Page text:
Anyone for a tank ride?
Riding in a Russian World War II tank or coldwar era BTR personnel carrier is becoming more difficult, but still possible with a bit of preparation. While Incredible Adventures (www.incredible-adventures.com) and other travel agents are still offering the public the chance to ride in T-34, T-64, T-72 and other tanks at the military base at Kubinka, an hour’s drive south of Moscow, be aware that the Army Headquarters have virtually prohibited this since February this year. Special permission is now required from Army HQ. “You could send us the request for the tank ride, but the answer will be 95% – ‘No’,” the Kubinka base says on its web site (tankmuseum.ru).
In fact to even visit, what is popularly known as the Tank Museum, requires a permit for both Russian and foreign visitors, as Passport columnist, Linda Lippner, discovered when she visited there on a Patriarshy Dom Tour. That is because it is not officially a museum, but a collection of some 300 vehicles from 11 countries including light tanks, armoured cars, heavy tanks and self-propelled guns maintained by the Military Institution Laboratory (NIIBT) of the Russian Army and this is technically a secret institution. Linda says they had to book the tour and submit passport details two weeks before visiting the base, which she writes about in her column on page 23.
However, if you really want a tank ride, don’t despair. The Kubinka web site laconically adds, “But… we have the second military base with WWII and Korean War T-34 and IS-3 heavy tanks and Cold War T-55’s. If you have the interest for a tank ride, let us know and we will try to help you.” The cost is about $1,300 for the tank ride, plus $30 for every round you fire.
In the Museum itself there is closed circuit video monitored by FSB officials. Model makers are apparently regular violators of the Museum’s rules and visitors are warned that additional special permission is required for any camera (or video camera) equipped with a lens more than 10mm in diameter. Journalists and others with such equipment should send details of the camera model and a photo of it to obtain special permission with your original permit request.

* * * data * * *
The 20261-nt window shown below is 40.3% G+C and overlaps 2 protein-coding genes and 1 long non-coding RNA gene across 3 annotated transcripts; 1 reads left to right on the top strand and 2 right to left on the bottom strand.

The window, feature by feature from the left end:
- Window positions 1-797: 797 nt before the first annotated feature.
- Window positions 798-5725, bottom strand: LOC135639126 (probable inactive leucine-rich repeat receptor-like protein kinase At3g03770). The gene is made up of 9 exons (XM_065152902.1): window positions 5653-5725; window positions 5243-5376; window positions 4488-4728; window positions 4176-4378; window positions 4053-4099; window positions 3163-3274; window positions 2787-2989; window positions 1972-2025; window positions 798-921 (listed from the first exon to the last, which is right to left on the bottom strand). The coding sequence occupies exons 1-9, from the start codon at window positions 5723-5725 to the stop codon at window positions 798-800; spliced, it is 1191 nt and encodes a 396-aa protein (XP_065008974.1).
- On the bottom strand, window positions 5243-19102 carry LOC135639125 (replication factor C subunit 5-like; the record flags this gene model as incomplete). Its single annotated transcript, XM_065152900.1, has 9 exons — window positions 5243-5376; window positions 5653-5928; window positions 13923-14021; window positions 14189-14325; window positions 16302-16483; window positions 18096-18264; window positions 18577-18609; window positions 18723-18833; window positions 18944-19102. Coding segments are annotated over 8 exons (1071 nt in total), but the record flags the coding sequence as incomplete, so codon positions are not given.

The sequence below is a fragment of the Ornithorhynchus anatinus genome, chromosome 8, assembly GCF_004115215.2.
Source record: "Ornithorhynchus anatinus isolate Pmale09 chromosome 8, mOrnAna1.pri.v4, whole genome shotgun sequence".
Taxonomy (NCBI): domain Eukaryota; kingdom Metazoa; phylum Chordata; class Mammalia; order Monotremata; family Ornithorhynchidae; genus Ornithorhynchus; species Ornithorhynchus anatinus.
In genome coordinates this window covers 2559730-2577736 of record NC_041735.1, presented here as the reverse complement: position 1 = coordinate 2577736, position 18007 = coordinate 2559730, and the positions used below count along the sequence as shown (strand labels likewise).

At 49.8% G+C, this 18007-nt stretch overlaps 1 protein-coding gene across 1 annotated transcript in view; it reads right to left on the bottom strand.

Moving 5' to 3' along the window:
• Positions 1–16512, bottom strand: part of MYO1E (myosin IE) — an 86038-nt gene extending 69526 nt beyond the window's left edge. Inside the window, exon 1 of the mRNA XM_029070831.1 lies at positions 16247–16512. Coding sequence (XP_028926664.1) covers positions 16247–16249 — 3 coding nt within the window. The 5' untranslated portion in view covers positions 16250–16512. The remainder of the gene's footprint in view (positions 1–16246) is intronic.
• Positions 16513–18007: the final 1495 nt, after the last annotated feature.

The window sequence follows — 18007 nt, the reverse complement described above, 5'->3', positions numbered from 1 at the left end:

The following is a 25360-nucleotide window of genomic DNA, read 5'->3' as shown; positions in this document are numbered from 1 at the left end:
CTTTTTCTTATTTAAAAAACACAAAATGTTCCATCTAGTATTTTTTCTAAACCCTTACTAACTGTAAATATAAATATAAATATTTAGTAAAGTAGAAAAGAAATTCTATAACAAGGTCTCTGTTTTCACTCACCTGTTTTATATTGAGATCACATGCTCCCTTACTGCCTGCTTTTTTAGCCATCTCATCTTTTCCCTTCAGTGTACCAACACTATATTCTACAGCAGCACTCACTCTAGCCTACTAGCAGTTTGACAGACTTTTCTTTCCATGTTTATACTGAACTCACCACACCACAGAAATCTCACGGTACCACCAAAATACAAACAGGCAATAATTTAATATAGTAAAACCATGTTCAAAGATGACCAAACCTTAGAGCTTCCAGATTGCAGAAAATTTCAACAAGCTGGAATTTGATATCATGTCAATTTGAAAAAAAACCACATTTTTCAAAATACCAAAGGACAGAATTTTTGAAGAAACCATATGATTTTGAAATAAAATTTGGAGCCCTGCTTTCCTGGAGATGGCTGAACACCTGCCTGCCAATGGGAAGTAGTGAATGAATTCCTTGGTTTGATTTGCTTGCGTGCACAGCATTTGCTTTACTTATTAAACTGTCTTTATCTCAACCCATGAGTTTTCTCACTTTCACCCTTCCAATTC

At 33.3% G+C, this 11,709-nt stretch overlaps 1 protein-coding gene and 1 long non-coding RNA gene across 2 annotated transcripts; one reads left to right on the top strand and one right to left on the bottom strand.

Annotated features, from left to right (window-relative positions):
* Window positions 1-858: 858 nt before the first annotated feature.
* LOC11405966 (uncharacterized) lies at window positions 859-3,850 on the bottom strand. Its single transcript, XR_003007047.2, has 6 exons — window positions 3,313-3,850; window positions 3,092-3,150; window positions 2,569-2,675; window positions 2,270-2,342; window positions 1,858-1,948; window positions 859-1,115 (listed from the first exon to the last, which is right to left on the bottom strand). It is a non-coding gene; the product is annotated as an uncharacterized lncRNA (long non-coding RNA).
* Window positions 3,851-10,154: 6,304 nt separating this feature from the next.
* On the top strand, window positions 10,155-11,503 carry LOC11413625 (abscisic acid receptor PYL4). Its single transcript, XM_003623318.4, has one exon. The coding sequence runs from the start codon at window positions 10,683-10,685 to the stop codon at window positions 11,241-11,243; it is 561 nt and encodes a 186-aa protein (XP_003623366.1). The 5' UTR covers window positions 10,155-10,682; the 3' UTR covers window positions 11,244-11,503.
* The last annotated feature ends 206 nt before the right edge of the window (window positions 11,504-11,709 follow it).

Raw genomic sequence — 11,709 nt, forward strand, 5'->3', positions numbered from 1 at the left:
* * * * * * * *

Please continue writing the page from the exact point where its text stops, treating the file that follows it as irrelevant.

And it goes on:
For a less hassle-free sight of Soviet era military hardware, roll up without preamble to the Central Armed Forces Museum at 2 Sovietsky Army Street in Moscow. In its extensive grounds, you will find not only examples of the first Soviet tanks, including the ‘monsters’, but also artillery pieces and an armoured train. It is 15 minutes walk from Novoslobodskaya Metro, or take Trolley Bus 69 from Novoslobodskaya or the number 13 from Tsvetnoi Bulvard (Pushkinskaya, Chekhovskaya and Tverskaya metro stations), from Wednesday through Sunday between 10 am and 4 pm. The museum closes at 5 pm.
An entrance ticket costs just 50 Rubles (Less than $2) and far from having CCTV and FSB officials monitoring your every move, one recent summer evening found youths climbing over the perimeter fence for some illicit fun among the armoured vehicles. The vehicles are all disabled however, so don’t expect to take one for a drive, let alone fire rounds from the blocked gun barrels!
Still want to visit?
Request the permit 2-3 weeks in advance of your visit by sending the name of the site you want to visit (Kubinka NIIBT); your full name; passport information (citizenship, number, date of issue); date of birth and planned date of arrival to: firstname.lastname@example.org. Access permits are valid for one month from date of issue.